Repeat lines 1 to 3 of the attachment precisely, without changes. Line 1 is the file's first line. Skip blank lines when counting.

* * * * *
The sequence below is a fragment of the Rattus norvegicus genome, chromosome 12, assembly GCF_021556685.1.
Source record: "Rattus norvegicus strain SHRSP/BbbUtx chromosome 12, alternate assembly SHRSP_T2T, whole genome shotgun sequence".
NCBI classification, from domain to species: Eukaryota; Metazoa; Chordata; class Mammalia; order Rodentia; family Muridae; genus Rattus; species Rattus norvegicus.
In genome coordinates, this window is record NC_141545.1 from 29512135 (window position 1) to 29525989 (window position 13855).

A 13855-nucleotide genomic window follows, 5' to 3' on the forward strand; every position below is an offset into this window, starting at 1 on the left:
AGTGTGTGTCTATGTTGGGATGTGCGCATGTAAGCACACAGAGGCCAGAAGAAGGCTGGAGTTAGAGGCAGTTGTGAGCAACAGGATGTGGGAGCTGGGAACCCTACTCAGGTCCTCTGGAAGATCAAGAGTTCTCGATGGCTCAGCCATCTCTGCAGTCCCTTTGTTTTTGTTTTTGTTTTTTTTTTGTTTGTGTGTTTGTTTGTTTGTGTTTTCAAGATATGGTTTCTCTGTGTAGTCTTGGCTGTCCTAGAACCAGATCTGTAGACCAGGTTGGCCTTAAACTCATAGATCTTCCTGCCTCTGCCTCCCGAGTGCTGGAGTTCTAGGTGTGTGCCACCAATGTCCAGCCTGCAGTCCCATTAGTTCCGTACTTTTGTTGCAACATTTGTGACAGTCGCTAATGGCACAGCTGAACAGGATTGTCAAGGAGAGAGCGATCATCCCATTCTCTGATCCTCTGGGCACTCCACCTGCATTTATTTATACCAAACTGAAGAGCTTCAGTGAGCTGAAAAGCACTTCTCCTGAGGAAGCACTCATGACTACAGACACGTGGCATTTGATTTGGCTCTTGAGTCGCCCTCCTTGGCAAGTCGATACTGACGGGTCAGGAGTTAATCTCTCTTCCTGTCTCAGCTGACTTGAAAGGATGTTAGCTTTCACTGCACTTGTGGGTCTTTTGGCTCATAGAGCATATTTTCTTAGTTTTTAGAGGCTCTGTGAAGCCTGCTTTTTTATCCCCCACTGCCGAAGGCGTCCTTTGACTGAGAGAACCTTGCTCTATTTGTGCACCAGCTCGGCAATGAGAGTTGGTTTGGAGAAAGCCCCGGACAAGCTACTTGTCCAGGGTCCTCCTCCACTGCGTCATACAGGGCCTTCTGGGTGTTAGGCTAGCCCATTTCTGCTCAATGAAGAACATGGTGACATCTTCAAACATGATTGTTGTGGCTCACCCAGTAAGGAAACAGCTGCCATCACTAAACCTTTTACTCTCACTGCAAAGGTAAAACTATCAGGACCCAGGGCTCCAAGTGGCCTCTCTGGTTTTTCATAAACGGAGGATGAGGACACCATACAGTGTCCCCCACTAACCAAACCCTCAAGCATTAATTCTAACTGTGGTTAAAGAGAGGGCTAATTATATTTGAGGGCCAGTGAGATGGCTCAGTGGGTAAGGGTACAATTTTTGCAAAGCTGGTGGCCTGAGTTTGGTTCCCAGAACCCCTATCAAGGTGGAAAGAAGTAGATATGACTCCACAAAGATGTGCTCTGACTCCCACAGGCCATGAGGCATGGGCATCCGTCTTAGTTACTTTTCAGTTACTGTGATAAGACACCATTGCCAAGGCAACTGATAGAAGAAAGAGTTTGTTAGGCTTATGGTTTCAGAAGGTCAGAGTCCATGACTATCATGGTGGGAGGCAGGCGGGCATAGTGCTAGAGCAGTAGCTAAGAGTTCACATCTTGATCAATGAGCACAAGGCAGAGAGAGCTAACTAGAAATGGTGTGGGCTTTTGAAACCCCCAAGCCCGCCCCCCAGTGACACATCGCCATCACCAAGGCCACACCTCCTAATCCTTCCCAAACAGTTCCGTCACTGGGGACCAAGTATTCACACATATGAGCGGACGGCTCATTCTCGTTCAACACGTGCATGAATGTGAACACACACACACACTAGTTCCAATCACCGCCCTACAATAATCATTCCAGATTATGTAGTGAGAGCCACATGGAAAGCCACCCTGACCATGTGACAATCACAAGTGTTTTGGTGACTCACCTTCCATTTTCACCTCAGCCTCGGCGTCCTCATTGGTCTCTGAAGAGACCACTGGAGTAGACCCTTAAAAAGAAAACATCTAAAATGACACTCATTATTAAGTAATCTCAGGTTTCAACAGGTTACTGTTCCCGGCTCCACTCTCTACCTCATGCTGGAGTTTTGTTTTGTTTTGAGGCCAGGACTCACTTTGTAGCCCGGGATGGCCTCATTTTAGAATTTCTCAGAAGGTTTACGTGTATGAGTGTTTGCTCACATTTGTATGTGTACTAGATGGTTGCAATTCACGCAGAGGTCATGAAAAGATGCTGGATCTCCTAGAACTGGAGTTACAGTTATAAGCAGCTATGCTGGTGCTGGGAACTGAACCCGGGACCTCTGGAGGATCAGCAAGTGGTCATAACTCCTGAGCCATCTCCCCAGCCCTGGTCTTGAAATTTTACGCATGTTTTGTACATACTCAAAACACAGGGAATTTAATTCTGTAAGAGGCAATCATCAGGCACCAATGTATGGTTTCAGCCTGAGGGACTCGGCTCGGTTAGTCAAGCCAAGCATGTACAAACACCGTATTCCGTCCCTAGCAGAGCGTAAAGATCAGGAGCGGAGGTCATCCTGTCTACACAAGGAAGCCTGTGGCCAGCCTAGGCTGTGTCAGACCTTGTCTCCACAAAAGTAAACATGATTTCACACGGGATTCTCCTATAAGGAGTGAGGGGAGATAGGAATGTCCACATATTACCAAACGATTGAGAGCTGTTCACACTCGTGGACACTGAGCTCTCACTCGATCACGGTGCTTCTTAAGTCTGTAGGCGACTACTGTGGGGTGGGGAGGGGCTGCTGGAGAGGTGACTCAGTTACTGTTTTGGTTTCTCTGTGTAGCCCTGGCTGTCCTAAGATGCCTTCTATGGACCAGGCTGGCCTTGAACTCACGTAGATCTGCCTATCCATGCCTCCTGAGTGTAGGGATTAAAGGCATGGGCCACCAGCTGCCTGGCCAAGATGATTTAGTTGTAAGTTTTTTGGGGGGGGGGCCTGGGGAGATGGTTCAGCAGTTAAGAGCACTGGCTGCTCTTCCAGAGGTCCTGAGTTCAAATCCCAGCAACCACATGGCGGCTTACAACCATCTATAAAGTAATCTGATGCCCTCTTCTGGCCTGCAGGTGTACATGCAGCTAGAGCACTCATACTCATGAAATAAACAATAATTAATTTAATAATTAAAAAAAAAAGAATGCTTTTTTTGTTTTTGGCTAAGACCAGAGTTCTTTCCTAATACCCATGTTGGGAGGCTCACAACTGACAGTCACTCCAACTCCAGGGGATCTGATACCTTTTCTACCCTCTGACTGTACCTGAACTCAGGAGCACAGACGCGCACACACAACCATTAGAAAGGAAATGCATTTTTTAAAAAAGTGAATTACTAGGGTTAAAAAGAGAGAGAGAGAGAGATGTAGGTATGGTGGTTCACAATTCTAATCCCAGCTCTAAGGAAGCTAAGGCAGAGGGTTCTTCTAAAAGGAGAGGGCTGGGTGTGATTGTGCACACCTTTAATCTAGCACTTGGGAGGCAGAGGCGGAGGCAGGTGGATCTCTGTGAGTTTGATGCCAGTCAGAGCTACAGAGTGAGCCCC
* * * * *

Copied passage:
The sequence below is a fragment of the Rattus norvegicus genome, chromosome 12, assembly GCF_021556685.1.
Source record: "Rattus norvegicus strain SHRSP/BbbUtx chromosome 12, alternate assembly SHRSP_T2T, whole genome shotgun sequence".
NCBI classification, from domain to species: Eukaryota; Metazoa; Chordata; class Mammalia; order Rodentia; family Muridae; genus Rattus; species Rattus norvegicus.